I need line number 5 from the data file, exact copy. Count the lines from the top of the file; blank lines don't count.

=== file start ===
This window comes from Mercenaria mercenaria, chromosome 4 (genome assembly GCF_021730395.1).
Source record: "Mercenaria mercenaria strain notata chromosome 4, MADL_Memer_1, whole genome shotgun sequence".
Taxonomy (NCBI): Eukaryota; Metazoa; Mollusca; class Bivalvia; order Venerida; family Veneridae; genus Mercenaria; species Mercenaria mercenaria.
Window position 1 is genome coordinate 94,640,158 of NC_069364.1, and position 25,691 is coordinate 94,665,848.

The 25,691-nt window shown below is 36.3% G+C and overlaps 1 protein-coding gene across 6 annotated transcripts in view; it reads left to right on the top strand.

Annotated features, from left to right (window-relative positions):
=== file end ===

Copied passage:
The 25,691-nt window shown below is 36.3% G+C and overlaps 1 protein-coding gene across 6 annotated transcripts in view; it reads left to right on the top strand.